After checking the board (again!) very carefully for shorted tracks, etc plug it into the Ace, connect it to a 12 volt supply (that is switched off?), connect. the TV aerial to the board and switch on all supplies. Tune in the television and a blank flickering raster should be present.

   Now proceed as follows:
Turn RV1 fully clockwise.
Adjust RV3 so that the blank raster is locked. Adjust RV2 until the whole display area brights up and set it at the mid point of its bright-up range. It may be necessary to adjust RV3 to keep the display steady. The central area of the screen should now be green. If not try re-tuning the TV.

Adjust RV1 until the Cursor is visible at the bottom left.
Enter VLIST and adjust RV1 to give the boldest lettering with no streaking. Any colour dot crawl can be tuned out with CV1.
Produce colour bars by entering and running the following:
16 base c! 
: colourbars 
   2700 2400 
    i 4 / 8 mod 
    10 * 80 or 
    2700 c! 20 i c! 
   87 2700 c! 
   0 2700 c!
Adjust RV3 to give the best range of colours.
Parts List
(all ¼ W 5%, unless stated)
R1		170k
23,27,32-34	1k0 (22 off)
R6,7		470
R14		820
R22,24		10k 
R25		2k7
R26		1K2
R28		3k9
R29		6k8
R30,36		l5k
R31		33k
R35		3K3
R37,38		2k2
R39		1k8
R40		3k6
R41		220, ½W
RV1		10k
		10-turn preset 
RV2,3		1k0 
C1,22,25		470n 35V tant
C2,16		33p
C3		l00p 
C4,10,15.17,23,24	10n 
C5		100u 6V3 
C6,7 12		1n0
C8,11,14		47n
C9,18,21		100n
C13		4n7
C19		100u 25V
C20		220n
CV1		5-65  

IC1		74LS14
IC2		74LS27
IC3		74LS30
IC4		74LS174
IC5		74LS279
IC6		74LS86
IC7		74121
IC8		6116
IC9		74LS367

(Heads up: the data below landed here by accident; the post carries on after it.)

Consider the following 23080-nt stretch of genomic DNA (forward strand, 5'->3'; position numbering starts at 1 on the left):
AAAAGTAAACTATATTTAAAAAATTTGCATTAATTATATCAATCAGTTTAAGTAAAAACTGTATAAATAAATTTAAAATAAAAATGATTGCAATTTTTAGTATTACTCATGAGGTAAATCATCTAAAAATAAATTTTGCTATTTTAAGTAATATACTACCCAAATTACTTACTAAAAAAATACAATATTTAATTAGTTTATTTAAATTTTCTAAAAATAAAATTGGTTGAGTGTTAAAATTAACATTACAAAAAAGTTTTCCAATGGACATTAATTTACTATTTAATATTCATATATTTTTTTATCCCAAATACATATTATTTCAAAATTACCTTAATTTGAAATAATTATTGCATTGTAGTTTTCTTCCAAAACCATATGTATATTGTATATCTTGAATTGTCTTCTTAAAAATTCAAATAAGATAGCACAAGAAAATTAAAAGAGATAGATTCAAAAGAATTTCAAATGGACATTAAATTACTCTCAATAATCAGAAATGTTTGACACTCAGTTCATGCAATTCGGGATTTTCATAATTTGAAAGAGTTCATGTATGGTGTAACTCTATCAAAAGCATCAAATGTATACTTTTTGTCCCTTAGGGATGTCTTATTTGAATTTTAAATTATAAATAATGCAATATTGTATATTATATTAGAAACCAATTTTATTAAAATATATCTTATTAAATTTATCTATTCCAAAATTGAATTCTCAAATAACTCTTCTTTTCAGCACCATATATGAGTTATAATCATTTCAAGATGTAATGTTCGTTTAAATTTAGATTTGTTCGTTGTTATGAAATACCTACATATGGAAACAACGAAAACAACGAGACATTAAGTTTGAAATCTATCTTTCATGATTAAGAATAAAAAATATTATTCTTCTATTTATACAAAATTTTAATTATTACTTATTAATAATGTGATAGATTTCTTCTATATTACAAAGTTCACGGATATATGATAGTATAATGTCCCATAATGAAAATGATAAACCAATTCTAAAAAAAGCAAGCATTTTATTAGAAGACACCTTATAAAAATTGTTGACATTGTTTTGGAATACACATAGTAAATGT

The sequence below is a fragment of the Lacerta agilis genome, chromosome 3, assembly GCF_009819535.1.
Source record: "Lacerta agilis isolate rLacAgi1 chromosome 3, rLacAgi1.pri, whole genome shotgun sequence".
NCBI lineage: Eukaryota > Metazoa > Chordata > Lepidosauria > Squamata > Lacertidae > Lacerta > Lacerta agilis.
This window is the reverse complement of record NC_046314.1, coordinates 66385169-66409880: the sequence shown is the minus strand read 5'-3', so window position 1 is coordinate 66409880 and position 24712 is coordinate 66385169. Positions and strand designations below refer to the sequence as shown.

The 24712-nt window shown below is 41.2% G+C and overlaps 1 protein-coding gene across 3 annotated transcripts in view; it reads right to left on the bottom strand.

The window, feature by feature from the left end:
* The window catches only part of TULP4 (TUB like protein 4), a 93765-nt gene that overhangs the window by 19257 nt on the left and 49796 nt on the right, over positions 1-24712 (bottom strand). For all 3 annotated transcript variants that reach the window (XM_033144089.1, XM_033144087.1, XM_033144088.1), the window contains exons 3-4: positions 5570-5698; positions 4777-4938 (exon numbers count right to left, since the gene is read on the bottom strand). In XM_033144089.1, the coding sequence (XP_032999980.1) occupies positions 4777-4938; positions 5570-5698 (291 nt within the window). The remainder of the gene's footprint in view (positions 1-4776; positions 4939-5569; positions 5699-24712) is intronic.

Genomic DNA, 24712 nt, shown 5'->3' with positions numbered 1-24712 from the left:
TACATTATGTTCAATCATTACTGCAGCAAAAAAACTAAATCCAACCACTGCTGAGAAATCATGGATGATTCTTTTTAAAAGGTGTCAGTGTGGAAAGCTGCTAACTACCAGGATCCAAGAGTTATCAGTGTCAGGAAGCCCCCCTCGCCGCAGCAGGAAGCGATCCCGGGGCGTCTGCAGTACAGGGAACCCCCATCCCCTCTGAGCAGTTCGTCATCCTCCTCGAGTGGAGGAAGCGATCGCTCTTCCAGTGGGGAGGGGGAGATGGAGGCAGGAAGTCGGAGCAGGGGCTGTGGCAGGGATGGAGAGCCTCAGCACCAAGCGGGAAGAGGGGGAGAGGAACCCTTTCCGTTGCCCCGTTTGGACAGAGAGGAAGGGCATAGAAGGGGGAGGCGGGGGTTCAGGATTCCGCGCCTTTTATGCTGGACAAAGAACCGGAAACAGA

IC10		74LS73
IC11		74LS273
IC12		74LS157
IC13		74LS136
IC14		LM1889
Q1-3,6,7		BC214L
Q4,5		BCl82L
ZD1		4V7 zener, 500
Dl		1N4148
D2		IN4001 

X1		4.4336 MHz 
UM1233  UHF modulator
13-way 0.1" double sided edge
connector; 24-pin DIL socket
18-pin DIL socket;PCB;pins
for link-through's (if preferred);
wire, etc.
    In order to use the colour facilities within FORTH programs it is necessary to define the following words;
decimal 16 base c! 
2700 constant attriblatch
0 constant black
1 constant blue 
2 constant red
3 constant purple 
4 constant green 
5 constant cyan 
6 constant yellow 
7 constant white 
87 variable attrib 
: combine
  attrib c@ and or dup 
  attrib c! attriblatch c! 
  0 attriblatch c!
: ink
  f0 combine
: paper
  10 * 87 combine
    By way of explanation, INK and PAPER both expect a colour number on the stack. They pass this and a mask value to COMBINE which masks out the old colour and adds the new one. This is stored in the variable ATTRIB and also in the latch. Zero is then written to the latch for the reasons given earlier.
    These words can now be used directly by entering for example white paper blue ink, or they can be liberally sprinkled at the required points in applications program's.

    If when you first turn on the screen is full of random colour blocks, do a CLS. This will write the current attribute (green on black) over the whole screen. Beware when you cause or allow a scroll operation to take place as this with also cause the current attribute to be written over the whole screen, wiping out,all the pretty colours and giving a uniform foreground and background.

ETI April 1984 page 47